Cyberprotest: New Media, Citizens and Social Movements

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Wim van de Donk, Brian D. Loader, Paul G. Nixon, Dieter Rucht
Routledge, Aug 2, 2004 - 336 pages
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Ever since the anti-globalisation protests in Seattle in 1999 the adoption of new information and communications technologies (ICTs) by social movement activists has offered the prospect for the development of global cyberprotest. The Internet with its transnational many-to-many communication facility offers a revolutionary potential for social movements to go online and circumvent the 'official' messages of political and commercial organisations and the traditional media, by speaking directly to the citizens of the world. Furthermore the use of electronic mail (e-mail), mailing lists, websites, electronic forums and other online applications provide powerful media tools for co-ordinating the activity of often physically dispersed movement actors. Moreover, ICTs may also contribute to the important function of social movements of shaping collective identity and countering the claims and arguments of established political interests.

A growing body of literature during the last decades of the twentieth century attests to the significant impact SMs have had upon the restructuring of the political landscape. Most of that literature addresses the more traditional actors and institutions (e.g. parliaments, political parties, bureaucracy etc.). Less attention has been devoted to those manifestations of political action that are concentrated around social movements and all kinds of more or less institutionalised and sustainable forms of citizen mobilisation. This book is a collection of cases that take a critical look into the way ICTs are finding their way into the world of social movements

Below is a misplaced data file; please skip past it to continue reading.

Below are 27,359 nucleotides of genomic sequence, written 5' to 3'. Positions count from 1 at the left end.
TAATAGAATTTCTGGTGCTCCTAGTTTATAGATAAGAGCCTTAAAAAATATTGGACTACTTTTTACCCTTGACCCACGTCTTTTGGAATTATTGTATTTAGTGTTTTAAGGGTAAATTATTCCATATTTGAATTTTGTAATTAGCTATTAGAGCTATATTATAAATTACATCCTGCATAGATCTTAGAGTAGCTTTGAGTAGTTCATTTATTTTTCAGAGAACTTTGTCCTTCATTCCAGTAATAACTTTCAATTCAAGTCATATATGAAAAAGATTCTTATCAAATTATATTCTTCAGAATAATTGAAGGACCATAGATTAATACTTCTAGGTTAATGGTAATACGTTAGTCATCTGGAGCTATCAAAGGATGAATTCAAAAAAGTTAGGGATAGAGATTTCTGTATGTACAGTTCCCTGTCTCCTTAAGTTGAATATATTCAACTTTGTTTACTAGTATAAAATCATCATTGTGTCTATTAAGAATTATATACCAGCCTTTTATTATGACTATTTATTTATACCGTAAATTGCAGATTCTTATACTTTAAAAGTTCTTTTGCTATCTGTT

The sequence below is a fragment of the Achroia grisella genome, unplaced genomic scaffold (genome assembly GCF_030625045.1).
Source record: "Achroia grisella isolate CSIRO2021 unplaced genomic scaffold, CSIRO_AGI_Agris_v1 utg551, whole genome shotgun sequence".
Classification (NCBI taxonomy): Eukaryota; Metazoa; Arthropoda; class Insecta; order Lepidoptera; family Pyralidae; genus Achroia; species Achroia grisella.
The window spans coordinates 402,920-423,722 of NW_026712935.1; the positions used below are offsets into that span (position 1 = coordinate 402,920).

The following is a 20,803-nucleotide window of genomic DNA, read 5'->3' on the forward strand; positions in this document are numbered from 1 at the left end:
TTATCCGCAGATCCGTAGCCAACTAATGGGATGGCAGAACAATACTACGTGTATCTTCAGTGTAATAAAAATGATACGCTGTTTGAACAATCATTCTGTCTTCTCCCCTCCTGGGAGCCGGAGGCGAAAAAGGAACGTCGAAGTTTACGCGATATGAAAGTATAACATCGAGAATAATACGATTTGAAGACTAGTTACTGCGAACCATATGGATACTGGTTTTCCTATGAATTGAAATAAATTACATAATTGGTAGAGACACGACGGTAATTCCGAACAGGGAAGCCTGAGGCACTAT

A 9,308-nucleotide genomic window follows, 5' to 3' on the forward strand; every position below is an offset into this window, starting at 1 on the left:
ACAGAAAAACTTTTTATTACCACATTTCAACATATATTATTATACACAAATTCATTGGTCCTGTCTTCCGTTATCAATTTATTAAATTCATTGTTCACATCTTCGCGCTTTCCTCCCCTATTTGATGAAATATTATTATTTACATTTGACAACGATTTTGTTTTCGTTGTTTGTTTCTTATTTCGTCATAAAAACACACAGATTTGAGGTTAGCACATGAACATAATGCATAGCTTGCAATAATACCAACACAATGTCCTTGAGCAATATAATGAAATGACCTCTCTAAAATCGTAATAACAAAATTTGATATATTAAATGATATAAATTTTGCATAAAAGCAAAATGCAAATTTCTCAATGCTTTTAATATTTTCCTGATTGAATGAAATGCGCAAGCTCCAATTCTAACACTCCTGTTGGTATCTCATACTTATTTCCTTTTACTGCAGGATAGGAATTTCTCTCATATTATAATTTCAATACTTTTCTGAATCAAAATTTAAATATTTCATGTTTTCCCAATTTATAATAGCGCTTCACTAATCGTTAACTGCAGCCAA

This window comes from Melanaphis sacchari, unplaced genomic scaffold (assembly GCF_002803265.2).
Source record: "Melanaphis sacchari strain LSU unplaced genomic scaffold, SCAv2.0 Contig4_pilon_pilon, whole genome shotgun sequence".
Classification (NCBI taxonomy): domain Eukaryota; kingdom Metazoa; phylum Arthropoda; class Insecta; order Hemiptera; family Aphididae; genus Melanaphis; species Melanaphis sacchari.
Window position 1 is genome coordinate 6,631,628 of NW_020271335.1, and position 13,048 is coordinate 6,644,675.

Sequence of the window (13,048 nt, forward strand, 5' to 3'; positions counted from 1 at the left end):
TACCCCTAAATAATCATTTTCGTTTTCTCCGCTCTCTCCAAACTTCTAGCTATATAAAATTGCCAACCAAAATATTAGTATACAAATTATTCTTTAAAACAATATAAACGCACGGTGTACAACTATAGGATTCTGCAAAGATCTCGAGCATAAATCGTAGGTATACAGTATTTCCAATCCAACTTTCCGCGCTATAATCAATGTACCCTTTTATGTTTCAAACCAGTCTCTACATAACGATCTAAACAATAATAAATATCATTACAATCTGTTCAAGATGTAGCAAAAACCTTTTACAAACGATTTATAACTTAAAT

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Contents

Section 1
Section 2
Section 3
Section 4
Section 5
Section 6
Section 7
Section 8
Section 16
Section 17
Section 18
Section 19
Section 20
Section 21
Section 22
Section 23

Section 9
Section 10
Section 11
Section 12
Section 13
Section 14
Section 15
Section 24
Section 25
Section 26
Section 27
Section 28
Section 29

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About the author (2004)

Wim van de Donk is Professor of Public Administration at Tilburg University, and member of the Scientific Counsel for Government Policy in The Hague.
Brian. D. Loader is Director of the Community Informatics Research & Applications Unit (www.cira.org.uk) based at the University of Teesside, UK. He is also Editor of the international journal Information, Communication & Society (www.infosoc.co.uk).
Paul G. Nixon is a Senior Lecturer in Political Science at the Haagse Hogeschool, Den Haag, Netherlands.
Dieter Rucht is Professor of Sociology at the Social Science Research Center Berlin.

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